Effect of biomass ash in catalytic fast pyrolysis of pine wood

G. Yildiz, F. Ronsse, R.H. Venderbosch, R. van Duren, Sascha R.A. Kersten, W. Prins

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206 Citations (Scopus)


Fast pyrolysis experiments of pine wood have been performed in a continuously operated mechanically stirred bed reactor at 500 °C. The effects of the pine wood ash were studied by comparing non-catalytic and catalytic experiments (using a ZSM-5 based catalyst) with their ash-added counterparts. To show the case of ash accumulated from the biomass feeding, the results of catalytic fast pyrolysis obtained after eight reaction/catalyst regeneration cycles were included as well. The objective was to distinguish between the ash-catalyst interactions and the catalyst deactivation. The latter may be caused by thermo-mechanical, chemical and/or structural changes in the catalyst; such as poisoning, fouling, and attrition, as well as by coke deposition. Ash concentrations up to ca. 3 wt.% relative to the amount of pine wood fed, and ca. 0.002 wt.% relative to the amount of bed material, were found to be sufficient to change the distribution and the composition of pyrolysis products. The addition of ash to the catalytic fast pyrolysis, caused a reduction in the yields of both the organics and coke by 2 wt.% (on feed basis), while increases of 1 wt.% and 4 wt.% in the water and non-condensable gases were observed, respectively. The total yield of CO plus CO2 was boosted by more than 10%, while the CO2 production (decarboxylation reactions) was favoured clearly. Moreover, the presence of added-ash suppressed the conversion of sugars and acids – these were more pronounced in the case of accumulated-ash – as well as of the phenols. The catalyst deactivation during the reaction/regeneration cycles is not only related to the presence of ash but also to changes in the structure and composition of the catalyst. To overcome the drawbacks of biomass ash in catalytic fast pyrolysis, either the biomass feedstock has to be leached (ash removal) before being introduced to the process, or the char (which contains a vast majority of the biomass ash) has to be physically removed from the catalyst before the regeneration step.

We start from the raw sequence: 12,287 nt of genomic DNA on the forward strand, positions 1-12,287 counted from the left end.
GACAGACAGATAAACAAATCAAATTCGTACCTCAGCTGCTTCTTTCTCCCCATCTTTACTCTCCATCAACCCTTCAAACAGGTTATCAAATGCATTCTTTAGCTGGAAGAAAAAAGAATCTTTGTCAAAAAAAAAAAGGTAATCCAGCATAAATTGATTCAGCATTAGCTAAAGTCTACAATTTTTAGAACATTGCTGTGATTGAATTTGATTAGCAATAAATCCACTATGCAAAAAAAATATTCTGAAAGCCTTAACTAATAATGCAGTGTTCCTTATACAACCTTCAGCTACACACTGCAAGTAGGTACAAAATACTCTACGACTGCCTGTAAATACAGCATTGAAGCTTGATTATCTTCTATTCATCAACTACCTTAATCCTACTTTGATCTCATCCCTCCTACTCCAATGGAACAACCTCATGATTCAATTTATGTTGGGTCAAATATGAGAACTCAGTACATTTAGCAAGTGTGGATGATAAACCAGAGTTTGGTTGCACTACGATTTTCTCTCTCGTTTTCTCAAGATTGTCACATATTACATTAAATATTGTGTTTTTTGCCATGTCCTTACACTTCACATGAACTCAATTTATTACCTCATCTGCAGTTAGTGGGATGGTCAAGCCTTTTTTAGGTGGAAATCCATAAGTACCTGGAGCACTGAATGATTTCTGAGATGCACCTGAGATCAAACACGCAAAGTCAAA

Original languageEnglish
Pages (from-to)203-211
Number of pages9
JournalApplied catalysis B: environmental
Issue number169
Publication statusPublished - 2015


  • METIS-311278
  • IR-97392


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